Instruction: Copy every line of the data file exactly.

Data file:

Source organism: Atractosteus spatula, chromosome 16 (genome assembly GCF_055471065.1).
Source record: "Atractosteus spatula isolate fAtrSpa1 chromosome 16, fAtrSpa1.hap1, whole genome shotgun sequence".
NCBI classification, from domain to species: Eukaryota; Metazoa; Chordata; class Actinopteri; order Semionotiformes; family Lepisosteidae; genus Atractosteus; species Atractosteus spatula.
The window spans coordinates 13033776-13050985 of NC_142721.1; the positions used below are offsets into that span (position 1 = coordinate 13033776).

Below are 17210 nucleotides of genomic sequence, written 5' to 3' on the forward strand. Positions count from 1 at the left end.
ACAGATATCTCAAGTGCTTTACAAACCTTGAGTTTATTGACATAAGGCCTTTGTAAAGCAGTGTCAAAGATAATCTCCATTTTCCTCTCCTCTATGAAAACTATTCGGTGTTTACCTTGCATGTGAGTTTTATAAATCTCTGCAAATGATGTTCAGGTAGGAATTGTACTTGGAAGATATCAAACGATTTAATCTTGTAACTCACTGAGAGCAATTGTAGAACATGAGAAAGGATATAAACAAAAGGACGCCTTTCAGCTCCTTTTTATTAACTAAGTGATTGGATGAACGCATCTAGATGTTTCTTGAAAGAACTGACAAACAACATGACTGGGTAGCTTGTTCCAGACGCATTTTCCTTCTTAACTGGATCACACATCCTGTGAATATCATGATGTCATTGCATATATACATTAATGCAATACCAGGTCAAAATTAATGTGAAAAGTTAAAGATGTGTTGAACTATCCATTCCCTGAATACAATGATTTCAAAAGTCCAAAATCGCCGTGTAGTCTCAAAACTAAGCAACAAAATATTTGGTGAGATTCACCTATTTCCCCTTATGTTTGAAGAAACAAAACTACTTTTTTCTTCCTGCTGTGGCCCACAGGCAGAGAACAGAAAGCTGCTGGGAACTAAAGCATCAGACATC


Source organism: Atractosteus spatula, chromosome 16 (genome assembly GCF_055471065.1).
Source record: "Atractosteus spatula isolate fAtrSpa1 chromosome 16, fAtrSpa1.hap1, whole genome shotgun sequence".
NCBI classification, from domain to species: Eukaryota; Metazoa; Chordata; class Actinopteri; order Semionotiformes; family Lepisosteidae; genus Atractosteus; species Atractosteus spatula.
The window spans coordinates 13033776-13050985 of NC_142721.1; the positions used below are offsets into that span (position 1 = coordinate 13033776).

Below are 17210 nucleotides of genomic sequence, written 5' to 3' on the forward strand. Positions count from 1 at the left end.
ACAGATATCTCAAGTGCTTTACAAACCTTGAGTTTATTGACATAAGGCCTTTGTAAAGCAGTGTCAAAGATAATCTCCATTTTCCTCTCCTCTATGAAAACTATTCGGTGTTTACCTTGCATGTGAGTTTTATAAATCTCTGCAAATGATGTTCAGGTAGGAATTGTACTTGGAAGATATCAAACGATTTAATCTTGTAACTCACTGAGAGCAATTGTAGAACATGAGAAAGGATATAAACAAAAGGACGCCTTTCAGCTCCTTTTTATTAACTAAGTGATTGGATGAACGCATCTAGATGTTTCTTGAAAGAACTGACAAACAACATGACTGGGTAGCTTGTTCCAGACGCATTTTCCTTCTTAACTGGATCACACATCCTGTGAATATCATGATGTCATTGCATATATACATTAATGCAATACCAGGTCAAAATTAATGTGAAAAGTTAAAGATGTGTTGAACTATCCATTCCCTGAATACAATGATTTCAAAAGTCCAAAATCGCCGTGTAGTCTCAAAACTAAGCAACAAAATATTTGGTGAGATTCACCTATTTCCCCTTATGTTTGAAGAAACAAAACTACTTTTTTCTTCCTGCTGTGGCCCACAGGCAGAGAACAGAAAGCTGCTGGGAACTAAAGCATCAGACATC